Phase Two Reopening... Already? | Local News | Bend | The Source Weekly - Bend, Oregon

Coverage for Central Oregon, by Central Oregonians.
100% Local. No Paywalls.

Every day, the Source publishes a mix of locally reported stories on our website, keeping you up to date on developments in news, food, music and the arts. We’re committed to covering this city where we live, this city that we love, and we hear regularly from readers who appreciate our ability to put breaking news in context.

The Source has been a free publication for its 22 years. It has been free as a print version and continued that way when we began to publish online, on social media and through our newsletters.

But, as most of our readers know, times are different for local journalism. Tech giants are hoovering up small businesses and small-business advertising—which has been the staple for locally owned media. Without these resources, journalism struggles to bring coverage of community news, arts and entertainment that social media cannot deliver.

Please consider becoming a supporter of locally owned journalism through our Source Insider program. Learn more about our program’s benefits by clicking through today.

Support Us Here

News » Local News

Phase Two Reopening... Already?

Movie theaters, pools, bowling alleys, summer camps and churches could reopen as soon as Friday

by

1 comment
The Deschutes Board of County Commissioners voted on Monday to send its Phase Two application to the State. Big changes like gatherings up to 100 people outside—and indoor gatherings of 50 people—may be enough to restore some summer traditions like BBQs and neighborhood Fourth of July parties. It also might save some weddings and family reunions that are already on the books. Those that miss late nights of drunken debauchery may be psyched to hear bars will stay open until midnight.

Will Deschutes County enter into Phase Two as soon as Friday? - PIXABAY
  • Pixabay
  • Will Deschutes County enter into Phase Two as soon as Friday?

According to the office of Gov. Kate Brown, counties entering Phase One must stay there for at least three weeks to see if more contact between people in the community leads to major—or even minor—outbreaks. The requirements for moving on to Phase Two are basically the same as the first time around: The County must demonstrate an adequate supply of personal protective equipment and document successful contact tracing campaigns.


Deschutes County is failing one important metric. The county’s case count cannot rise by more than 5% over the last seven days. Instead Deschutes county’s case count rose by 100%, meaning the county's cases doubled week over week, according to a presentation by Morgan Emerson, the county’s health department spokesperson. Case counts jumped from 11 one week to 22 cases the week after.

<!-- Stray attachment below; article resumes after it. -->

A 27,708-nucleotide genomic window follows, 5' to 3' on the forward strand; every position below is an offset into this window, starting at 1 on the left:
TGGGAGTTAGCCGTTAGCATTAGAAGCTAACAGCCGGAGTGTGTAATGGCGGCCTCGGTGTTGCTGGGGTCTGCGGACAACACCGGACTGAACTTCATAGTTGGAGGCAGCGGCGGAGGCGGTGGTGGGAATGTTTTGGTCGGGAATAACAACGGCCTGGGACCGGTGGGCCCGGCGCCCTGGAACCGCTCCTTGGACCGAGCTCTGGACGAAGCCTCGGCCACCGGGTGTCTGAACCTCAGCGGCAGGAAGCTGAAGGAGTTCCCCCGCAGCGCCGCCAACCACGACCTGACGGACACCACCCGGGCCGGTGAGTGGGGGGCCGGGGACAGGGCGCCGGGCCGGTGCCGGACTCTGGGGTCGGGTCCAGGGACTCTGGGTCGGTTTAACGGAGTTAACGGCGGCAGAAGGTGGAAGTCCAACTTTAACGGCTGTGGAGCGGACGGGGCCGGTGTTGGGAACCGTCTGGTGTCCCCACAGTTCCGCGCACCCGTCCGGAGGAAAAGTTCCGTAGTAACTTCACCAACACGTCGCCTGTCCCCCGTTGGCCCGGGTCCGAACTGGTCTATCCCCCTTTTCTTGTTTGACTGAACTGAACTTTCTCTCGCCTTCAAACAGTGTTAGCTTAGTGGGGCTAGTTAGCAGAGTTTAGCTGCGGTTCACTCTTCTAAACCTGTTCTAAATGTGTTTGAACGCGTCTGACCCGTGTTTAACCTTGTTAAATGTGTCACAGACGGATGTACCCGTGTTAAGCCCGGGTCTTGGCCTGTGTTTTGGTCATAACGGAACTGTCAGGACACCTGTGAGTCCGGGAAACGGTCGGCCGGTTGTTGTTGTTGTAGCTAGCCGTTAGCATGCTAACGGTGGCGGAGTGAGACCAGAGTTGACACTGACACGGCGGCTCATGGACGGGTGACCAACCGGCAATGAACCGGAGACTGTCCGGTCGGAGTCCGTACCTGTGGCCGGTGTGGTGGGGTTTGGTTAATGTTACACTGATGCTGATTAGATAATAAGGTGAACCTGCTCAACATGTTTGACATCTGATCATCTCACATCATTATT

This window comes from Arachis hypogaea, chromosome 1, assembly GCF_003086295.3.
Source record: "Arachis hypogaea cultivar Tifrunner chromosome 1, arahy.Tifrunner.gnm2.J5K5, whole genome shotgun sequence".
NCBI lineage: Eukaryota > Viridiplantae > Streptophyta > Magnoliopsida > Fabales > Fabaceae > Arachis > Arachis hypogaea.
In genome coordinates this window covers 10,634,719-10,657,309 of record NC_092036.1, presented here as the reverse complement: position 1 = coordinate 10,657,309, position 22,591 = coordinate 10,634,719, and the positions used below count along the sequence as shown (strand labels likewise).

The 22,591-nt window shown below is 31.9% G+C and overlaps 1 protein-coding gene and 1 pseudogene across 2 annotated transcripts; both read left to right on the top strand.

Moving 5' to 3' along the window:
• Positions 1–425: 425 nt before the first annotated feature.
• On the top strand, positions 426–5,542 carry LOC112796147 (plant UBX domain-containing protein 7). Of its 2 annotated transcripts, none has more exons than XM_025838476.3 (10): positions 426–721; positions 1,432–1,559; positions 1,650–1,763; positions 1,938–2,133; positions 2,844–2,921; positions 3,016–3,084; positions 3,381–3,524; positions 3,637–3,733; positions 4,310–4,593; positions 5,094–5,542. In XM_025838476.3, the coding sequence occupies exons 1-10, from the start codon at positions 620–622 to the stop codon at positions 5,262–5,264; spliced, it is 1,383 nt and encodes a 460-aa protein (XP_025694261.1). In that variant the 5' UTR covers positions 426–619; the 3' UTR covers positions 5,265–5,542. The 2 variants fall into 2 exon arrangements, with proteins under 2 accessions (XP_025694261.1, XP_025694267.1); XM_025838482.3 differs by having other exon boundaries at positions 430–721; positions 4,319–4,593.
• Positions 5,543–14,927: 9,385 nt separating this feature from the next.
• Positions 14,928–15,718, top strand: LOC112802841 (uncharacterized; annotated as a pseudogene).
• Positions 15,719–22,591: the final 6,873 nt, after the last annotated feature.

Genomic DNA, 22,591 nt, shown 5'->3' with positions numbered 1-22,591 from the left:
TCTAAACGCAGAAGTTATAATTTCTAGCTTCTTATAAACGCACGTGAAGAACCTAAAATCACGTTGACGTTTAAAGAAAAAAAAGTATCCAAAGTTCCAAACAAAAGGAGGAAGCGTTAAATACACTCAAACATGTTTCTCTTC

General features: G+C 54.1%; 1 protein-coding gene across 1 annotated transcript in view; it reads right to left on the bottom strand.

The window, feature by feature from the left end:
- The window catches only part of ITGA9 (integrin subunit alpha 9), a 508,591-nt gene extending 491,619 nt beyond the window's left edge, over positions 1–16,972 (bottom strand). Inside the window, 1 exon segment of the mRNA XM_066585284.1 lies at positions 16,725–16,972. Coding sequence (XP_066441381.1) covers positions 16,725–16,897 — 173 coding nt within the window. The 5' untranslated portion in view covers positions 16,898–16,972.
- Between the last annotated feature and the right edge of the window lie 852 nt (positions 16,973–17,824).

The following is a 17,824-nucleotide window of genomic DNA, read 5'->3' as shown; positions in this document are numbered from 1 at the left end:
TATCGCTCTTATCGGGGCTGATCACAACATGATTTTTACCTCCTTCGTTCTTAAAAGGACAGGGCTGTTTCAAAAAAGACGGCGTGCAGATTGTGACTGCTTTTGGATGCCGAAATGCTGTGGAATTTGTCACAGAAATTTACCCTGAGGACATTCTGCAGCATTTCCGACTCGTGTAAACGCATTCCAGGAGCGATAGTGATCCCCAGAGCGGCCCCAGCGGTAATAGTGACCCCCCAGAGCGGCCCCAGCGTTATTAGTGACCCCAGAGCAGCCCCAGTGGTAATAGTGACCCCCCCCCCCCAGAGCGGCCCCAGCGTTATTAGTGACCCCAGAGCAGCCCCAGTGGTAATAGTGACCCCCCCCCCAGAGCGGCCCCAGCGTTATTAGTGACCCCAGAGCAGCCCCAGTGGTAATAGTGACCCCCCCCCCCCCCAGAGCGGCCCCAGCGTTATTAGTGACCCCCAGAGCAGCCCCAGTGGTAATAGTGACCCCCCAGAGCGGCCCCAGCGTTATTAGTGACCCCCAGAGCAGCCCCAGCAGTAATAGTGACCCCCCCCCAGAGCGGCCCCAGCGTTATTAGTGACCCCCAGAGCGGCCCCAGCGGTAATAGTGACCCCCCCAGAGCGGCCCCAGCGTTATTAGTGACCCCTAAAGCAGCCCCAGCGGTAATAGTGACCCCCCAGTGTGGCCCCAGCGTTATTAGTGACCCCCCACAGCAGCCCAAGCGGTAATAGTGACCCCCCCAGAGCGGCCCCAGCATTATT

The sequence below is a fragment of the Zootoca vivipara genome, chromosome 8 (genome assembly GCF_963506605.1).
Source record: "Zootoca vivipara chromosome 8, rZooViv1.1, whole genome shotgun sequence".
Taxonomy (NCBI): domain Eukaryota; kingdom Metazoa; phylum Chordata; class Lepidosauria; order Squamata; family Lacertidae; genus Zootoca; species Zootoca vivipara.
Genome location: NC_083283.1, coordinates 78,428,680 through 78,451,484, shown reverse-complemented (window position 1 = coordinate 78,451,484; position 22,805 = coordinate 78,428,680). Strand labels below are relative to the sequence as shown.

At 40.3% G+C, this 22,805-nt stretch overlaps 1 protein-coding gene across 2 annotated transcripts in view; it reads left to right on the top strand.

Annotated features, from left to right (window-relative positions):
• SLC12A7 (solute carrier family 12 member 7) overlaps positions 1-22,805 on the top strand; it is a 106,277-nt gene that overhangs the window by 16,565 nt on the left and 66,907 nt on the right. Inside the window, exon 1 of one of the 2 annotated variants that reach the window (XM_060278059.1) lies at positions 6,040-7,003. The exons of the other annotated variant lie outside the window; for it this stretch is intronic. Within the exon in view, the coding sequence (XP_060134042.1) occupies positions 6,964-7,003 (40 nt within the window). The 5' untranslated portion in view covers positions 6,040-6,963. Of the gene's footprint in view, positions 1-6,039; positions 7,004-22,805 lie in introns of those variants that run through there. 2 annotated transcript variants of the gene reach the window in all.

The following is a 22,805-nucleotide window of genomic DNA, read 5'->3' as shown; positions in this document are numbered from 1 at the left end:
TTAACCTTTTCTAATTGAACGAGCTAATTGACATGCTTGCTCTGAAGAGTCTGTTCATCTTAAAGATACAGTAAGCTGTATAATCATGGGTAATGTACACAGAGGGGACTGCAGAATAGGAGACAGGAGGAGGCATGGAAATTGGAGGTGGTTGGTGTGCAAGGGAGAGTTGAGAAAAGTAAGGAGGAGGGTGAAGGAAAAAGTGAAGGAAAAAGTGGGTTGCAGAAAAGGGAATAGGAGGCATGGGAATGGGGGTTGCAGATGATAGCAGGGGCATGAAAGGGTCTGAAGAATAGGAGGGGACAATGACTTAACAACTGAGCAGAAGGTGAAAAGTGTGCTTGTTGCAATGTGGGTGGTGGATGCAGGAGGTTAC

While this may sound like a lot, the county regularly reports only a few cases a day, so a 100% “spike” shows up as a mere blip on chart that shows daily positives over the last few months, Emerson explained during Monday’s presentation.

"In this case, we saw a significant increase of cases during the week of May 18 through May 24," Emerson clarified in an email to the Source. "[These were] individuals who had attended a family or social gatherings and had a close contact with someone who later tested positive for COVID-19."

Emerson expects case counts to flatten out again when she compares the weekly totals on Thursday. During the week before, contact tracers tracked a few isolated outbreaks that spread during multiple social gatherings. As the county continues to ramp up testing, it means health officials have the ability to see the bigger picture, another thing the state takes into consideration.

Emerson said the county's updated data, which will be released Thursday, will be in line with most of the State's requirements.

State and local media continue to call out Deschutes County for ignoring the state’s requirement to have 30 contact tracers ready to pounce in the event of a local surge. The county counters with the argument that it has traced 95% of new cases within 24 hours. Emerson told the Deschutes County Commissioners that the health department will have more public health employees hired and trained as tracers and should have 15 tracers in all by the end of June.

Check out the county's full application below:

See related PDF Deschutes-Phase-Two.pdf

About The Author

Laurel Brauns

Laurel has toured the national coffeehouse circuit as a singer-songwriter and spent years buried in psychology books to earn her (in-progress) PhD. She was rescued from both artistic and academic obscurity by The Source Weekly where she loves telling stories about the people who make this community a better place...

Comments

Showing 1-1 of 1

 

Add a comment

More by Laurel Brauns